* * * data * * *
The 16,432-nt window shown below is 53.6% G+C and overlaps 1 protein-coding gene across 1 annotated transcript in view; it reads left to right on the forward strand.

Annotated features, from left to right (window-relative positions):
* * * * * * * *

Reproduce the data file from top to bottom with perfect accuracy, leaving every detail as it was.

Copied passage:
The 16,432-nt window shown below is 53.6% G+C and overlaps 1 protein-coding gene across 1 annotated transcript in view; it reads left to right on the forward strand.

Annotated features, from left to right (window-relative positions):